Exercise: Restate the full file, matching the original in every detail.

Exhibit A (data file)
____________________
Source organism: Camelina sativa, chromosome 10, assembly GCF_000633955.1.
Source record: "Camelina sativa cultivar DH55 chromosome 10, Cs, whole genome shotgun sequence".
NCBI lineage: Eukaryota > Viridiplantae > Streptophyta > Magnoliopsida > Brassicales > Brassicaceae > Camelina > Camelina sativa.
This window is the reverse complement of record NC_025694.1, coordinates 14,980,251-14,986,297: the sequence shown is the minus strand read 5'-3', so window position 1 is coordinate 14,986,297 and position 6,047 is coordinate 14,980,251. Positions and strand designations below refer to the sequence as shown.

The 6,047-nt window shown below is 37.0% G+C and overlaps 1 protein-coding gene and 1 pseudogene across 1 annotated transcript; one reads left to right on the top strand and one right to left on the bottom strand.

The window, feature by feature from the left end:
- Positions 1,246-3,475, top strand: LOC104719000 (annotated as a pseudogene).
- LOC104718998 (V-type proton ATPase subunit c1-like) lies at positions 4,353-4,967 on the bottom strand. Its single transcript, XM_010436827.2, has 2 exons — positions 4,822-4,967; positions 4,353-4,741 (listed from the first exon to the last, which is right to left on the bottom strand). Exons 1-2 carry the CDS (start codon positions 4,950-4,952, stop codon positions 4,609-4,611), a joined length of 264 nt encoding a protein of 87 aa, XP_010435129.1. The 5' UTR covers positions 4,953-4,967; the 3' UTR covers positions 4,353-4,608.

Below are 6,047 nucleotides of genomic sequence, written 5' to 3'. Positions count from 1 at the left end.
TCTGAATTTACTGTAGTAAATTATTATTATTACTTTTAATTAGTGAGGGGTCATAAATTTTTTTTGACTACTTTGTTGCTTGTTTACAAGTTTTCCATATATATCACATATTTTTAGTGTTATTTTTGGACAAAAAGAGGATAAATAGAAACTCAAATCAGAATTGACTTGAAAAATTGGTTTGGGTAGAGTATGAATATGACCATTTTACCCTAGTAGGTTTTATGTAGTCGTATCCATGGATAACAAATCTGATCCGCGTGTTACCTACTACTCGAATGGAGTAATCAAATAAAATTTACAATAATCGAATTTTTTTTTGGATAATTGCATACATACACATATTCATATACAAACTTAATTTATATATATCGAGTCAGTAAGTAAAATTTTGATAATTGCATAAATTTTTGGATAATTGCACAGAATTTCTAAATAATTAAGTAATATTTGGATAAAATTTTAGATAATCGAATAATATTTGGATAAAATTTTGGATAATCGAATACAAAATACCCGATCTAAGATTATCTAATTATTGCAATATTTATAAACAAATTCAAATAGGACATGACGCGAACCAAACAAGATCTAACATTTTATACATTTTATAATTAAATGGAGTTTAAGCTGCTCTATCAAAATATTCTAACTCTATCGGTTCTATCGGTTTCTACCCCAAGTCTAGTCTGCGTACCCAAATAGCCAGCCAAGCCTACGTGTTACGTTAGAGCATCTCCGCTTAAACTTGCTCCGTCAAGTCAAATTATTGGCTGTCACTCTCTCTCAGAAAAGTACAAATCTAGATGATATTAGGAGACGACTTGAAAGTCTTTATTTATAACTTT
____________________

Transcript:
Source organism: Camelina sativa, chromosome 10, assembly GCF_000633955.1.
Source record: "Camelina sativa cultivar DH55 chromosome 10, Cs, whole genome shotgun sequence".
NCBI lineage: Eukaryota > Viridiplantae > Streptophyta > Magnoliopsida > Brassicales > Brassicaceae > Camelina > Camelina sativa.
This window is the reverse complement of record NC_025694.1, coordinates 14,980,251-14,986,297: the sequence shown is the minus strand read 5'-3', so window position 1 is coordinate 14,986,297 and position 6,047 is coordinate 14,980,251. Positions and strand designations below refer to the sequence as shown.

The 6,047-nt window shown below is 37.0% G+C and overlaps 1 protein-coding gene and 1 pseudogene across 1 annotated transcript; one reads left to right on the top strand and one right to left on the bottom strand.

The window, feature by feature from the left end:
- Positions 1,246-3,475, top strand: LOC104719000 (annotated as a pseudogene).
- LOC104718998 (V-type proton ATPase subunit c1-like) lies at positions 4,353-4,967 on the bottom strand. Its single transcript, XM_010436827.2, has 2 exons — positions 4,822-4,967; positions 4,353-4,741 (listed from the first exon to the last, which is right to left on the bottom strand). Exons 1-2 carry the CDS (start codon positions 4,950-4,952, stop codon positions 4,609-4,611), a joined length of 264 nt encoding a protein of 87 aa, XP_010435129.1. The 5' UTR covers positions 4,953-4,967; the 3' UTR covers positions 4,353-4,608.

Below are 6,047 nucleotides of genomic sequence, written 5' to 3'. Positions count from 1 at the left end.
TCTGAATTTACTGTAGTAAATTATTATTATTACTTTTAATTAGTGAGGGGTCATAAATTTTTTTTGACTACTTTGTTGCTTGTTTACAAGTTTTCCATATATATCACATATTTTTAGTGTTATTTTTGGACAAAAAGAGGATAAATAGAAACTCAAATCAGAATTGACTTGAAAAATTGGTTTGGGTAGAGTATGAATATGACCATTTTACCCTAGTAGGTTTTATGTAGTCGTATCCATGGATAACAAATCTGATCCGCGTGTTACCTACTACTCGAATGGAGTAATCAAATAAAATTTACAATAATCGAATTTTTTTTTGGATAATTGCATACATACACATATTCATATACAAACTTAATTTATATATATCGAGTCAGTAAGTAAAATTTTGATAATTGCATAAATTTTTGGATAATTGCACAGAATTTCTAAATAATTAAGTAATATTTGGATAAAATTTTAGATAATCGAATAATATTTGGATAAAATTTTGGATAATCGAATACAAAATACCCGATCTAAGATTATCTAATTATTGCAATATTTATAAACAAATTCAAATAGGACATGACGCGAACCAAACAAGATCTAACATTTTATACATTTTATAATTAAATGGAGTTTAAGCTGCTCTATCAAAATATTCTAACTCTATCGGTTCTATCGGTTTCTACCCCAAGTCTAGTCTGCGTACCCAAATAGCCAGCCAAGCCTACGTGTTACGTTAGAGCATCTCCGCTTAAACTTGCTCCGTCAAGTCAAATTATTGGCTGTCACTCTCTCTCAGAAAAGTACAAATCTAGATGATATTAGGAGACGACTTGAAAGTCTTTATTTATAACTTT